CRANBERRY, Pa. -- Patrick Marleau's pursuit of a Stanley Cup championship will continue with the Pittsburgh Penguins.
Marleau, a 40-year-old forward, was traded to the Penguins by the San Jose Sharks on Monday for a conditional third-round pick in the 2021 NHL Draft. He has played 1,715 NHL games, the most in League history without winning the Cup.
Penguins general manager Jim Rutherford said Marleau's chase made acquiring him more enticing.
"His desire to get that ultimate prize is going to be big for him," Rutherford said. "His time is running out."
[RELATED: 2019-20 NHL Trade Tracker]
Marleau was the first of three forwards acquired by the Penguins on Monday, two weeks after they made a trade with the Minnesota Wild for forward Jason Zucker on Feb. 10. The Penguins also received forwards Conor Sheary and Evan Rodrigues in a trade from the Buffalo Sabres for forward Dominik Kahun.
Zucker is playing left wing on Pittsburgh's first line with Sidney Crosby and Dominik Simon. He has five points (three goals, two assists) in seven games since the trade. Zucker has essentially replaced forward Jake Guentzel, who is out the rest of the regular season after having shoulder surgery Dec. 31.
The trades Monday did not come with the same intention. Marleau, Sheary and Rodrigues are expected to aid a group that had become overly reliant on its top three lines, leading to increased minutes for Crosby and second-line center Evgeni Malkin.
"Trying to get their minutes down so that we could come, and come hard, shift after shift with four lines, that's what we should be able to do now that we made those changes," Rutherford said.
The Penguins (37-18-6) have lost three straight games and are two points behind the first-place Washington Capitals in the Metropolitan Division. They lost 5-3 at Washington on Sunday.
Marleau, Sheary and Rodrigues could debut when Pittsburgh plays the Los Angeles Kings at Staples Center on Wednesday (10:30 p.m. ET; NBCSN). It is unknown on which line each would play.
"They can move up and down the lineup, and they can move to their opposite wing or to center," Rutherford said. "So having that kind of flexibility for [coach Mike Sullivan] makes it easier for him."
Video: Penguins acquire Patrick Marleau from Sharks
That's what Rutherford said drew the Penguins to Marleau, who reminded him of since-retired Matt Cullen, the fourth-line center for Pittsburgh's championship runs in 2016 and 2017 who also did also spend some time at wing on the top two lines.
"We have a close-knit team now. Bringing someone in that's going to fit in makes sense for us," Rutherford said. "He brings leadership, but he's still a good player. We've watched him a lot. The advantage he's got is kind of like Matt Cullen; he can still really skate. As you get older, that's important for you.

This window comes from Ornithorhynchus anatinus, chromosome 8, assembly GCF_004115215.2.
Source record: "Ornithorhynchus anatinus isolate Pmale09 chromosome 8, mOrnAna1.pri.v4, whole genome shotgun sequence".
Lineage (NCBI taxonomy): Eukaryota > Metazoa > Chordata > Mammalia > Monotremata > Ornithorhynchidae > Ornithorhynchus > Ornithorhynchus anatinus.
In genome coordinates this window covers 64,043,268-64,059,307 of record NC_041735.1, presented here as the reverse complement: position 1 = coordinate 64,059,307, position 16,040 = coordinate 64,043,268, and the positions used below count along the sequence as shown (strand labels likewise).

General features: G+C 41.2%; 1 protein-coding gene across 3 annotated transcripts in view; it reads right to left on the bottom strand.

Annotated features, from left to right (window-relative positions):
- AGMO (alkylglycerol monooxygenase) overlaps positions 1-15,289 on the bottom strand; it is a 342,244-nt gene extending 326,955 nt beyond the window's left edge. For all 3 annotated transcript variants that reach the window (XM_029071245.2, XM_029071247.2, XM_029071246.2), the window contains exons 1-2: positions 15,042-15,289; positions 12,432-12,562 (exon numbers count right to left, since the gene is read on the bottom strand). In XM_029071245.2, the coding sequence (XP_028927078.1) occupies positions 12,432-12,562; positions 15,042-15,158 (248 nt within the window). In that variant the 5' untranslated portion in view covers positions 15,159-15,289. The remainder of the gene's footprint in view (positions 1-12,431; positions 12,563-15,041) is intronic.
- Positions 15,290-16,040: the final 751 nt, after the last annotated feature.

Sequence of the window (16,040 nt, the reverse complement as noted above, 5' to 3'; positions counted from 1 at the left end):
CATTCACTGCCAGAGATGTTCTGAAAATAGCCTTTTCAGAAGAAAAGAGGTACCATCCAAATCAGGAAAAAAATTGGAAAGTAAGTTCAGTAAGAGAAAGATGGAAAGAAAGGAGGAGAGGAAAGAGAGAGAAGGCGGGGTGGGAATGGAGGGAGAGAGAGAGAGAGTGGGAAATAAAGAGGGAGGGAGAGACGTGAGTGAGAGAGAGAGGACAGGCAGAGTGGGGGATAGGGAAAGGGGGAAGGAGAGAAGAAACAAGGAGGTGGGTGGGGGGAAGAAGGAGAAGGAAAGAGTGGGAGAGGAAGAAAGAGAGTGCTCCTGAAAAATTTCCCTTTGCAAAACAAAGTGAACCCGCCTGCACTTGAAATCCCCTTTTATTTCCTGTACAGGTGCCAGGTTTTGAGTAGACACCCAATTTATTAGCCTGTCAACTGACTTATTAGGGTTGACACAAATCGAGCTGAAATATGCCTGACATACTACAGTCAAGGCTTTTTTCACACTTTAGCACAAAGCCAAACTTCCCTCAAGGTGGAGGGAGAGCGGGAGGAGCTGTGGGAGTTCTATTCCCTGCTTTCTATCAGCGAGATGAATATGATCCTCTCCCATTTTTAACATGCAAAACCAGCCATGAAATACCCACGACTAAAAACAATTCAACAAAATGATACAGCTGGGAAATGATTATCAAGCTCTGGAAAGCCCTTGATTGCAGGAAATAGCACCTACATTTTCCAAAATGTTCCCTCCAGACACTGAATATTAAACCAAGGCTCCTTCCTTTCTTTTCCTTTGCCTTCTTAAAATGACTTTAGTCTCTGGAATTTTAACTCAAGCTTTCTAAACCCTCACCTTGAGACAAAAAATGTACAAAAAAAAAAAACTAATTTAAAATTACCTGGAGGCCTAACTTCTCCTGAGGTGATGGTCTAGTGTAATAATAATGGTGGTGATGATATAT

"Getting guys that can move up and down the lineup always helps. Marleau and Sheary can do that. Even Rodrigues, he was in and out of the lineup in Buffalo. I don't know exactly what happened there. Even there were times he played with [Jack] Eichel, so those guys can definitely move around."
Marleau had 20 points (10 goals, 10 assists) in 58 games for the Sharks this season, his 22nd in the NHL.
"You always treat iconic players with the class they deserve," San Jose general manager Doug Wilson said of Marleau. "I left it up to him, what he wanted to do and what he wanted to explore. … He made a decision I fully supported."
Like Marleau, Rutherford said he knew what the Penguins were getting in Sheary. He had 93 points in 184 games over three seasons for Pittsburgh before being traded to Buffalo on June 27, 2018. That trade was used to create enough room under the NHL salary cap for defenseman Jack Johnson, who signed a five-year, $16.25 million contract on July 1, 2018.
"[Sheary] was pretty pumped when I talked to him," Rutherford said. "The coaches felt very strong when his name came up that it would be seamless for him coming back here. He didn't leave here because we didn't like him."
Losing the past three games did not lead to bringing back Sheary and trading for Rodrigues, who had nine points (five goals, four assists) in 38 games for the Sabres this season. Rutherford said the trade for Marleau was not made with any sense of desperation.
"We scratched and clawed, and I give the coaches and players a lot of credit, to catch Washington to get into first place," Rutherford said. "Then we got there and we had a couple of bad games. … I don't know if it's because we were happy to get to where we got to, or we already got our minds on the Washington game on Sunday.
"But we had two off games [against the Toronto Maple Leafs and Sabres], and then we got to Washington and we played a good game. It was a game that could've gone either way. We're obviously not going to win every game, but if we play like that, we're going to be OK."